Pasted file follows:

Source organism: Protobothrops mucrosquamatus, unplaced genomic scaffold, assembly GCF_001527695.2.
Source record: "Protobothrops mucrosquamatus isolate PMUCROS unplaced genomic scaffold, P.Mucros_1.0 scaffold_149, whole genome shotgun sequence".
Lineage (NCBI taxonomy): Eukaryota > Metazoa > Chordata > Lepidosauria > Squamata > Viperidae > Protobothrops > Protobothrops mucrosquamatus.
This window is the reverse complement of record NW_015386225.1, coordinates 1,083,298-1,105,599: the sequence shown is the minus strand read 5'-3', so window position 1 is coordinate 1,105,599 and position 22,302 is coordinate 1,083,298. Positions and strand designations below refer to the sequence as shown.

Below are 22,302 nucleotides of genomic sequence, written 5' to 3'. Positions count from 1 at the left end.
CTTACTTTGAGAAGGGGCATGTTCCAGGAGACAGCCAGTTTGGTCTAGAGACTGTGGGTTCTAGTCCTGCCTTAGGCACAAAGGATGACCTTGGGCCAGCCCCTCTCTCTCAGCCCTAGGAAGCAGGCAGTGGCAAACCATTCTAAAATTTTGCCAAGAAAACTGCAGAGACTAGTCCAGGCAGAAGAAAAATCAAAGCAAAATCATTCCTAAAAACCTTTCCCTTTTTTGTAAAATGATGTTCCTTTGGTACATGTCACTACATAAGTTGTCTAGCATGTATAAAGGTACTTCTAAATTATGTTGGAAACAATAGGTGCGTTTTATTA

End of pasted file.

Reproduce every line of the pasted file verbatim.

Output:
Source organism: Protobothrops mucrosquamatus, unplaced genomic scaffold, assembly GCF_001527695.2.
Source record: "Protobothrops mucrosquamatus isolate PMUCROS unplaced genomic scaffold, P.Mucros_1.0 scaffold_149, whole genome shotgun sequence".
Lineage (NCBI taxonomy): Eukaryota > Metazoa > Chordata > Lepidosauria > Squamata > Viperidae > Protobothrops > Protobothrops mucrosquamatus.
This window is the reverse complement of record NW_015386225.1, coordinates 1,083,298-1,105,599: the sequence shown is the minus strand read 5'-3', so window position 1 is coordinate 1,105,599 and position 22,302 is coordinate 1,083,298. Positions and strand designations below refer to the sequence as shown.

Below are 22,302 nucleotides of genomic sequence, written 5' to 3'. Positions count from 1 at the left end.
CTTACTTTGAGAAGGGGCATGTTCCAGGAGACAGCCAGTTTGGTCTAGAGACTGTGGGTTCTAGTCCTGCCTTAGGCACAAAGGATGACCTTGGGCCAGCCCCTCTCTCTCAGCCCTAGGAAGCAGGCAGTGGCAAACCATTCTAAAATTTTGCCAAGAAAACTGCAGAGACTAGTCCAGGCAGAAGAAAAATCAAAGCAAAATCATTCCTAAAAACCTTTCCCTTTTTTGTAAAATGATGTTCCTTTGGTACATGTCACTACATAAGTTGTCTAGCATGTATAAAGGTACTTCTAAATTATGTTGGAAACAATAGGTGCGTTTTATTA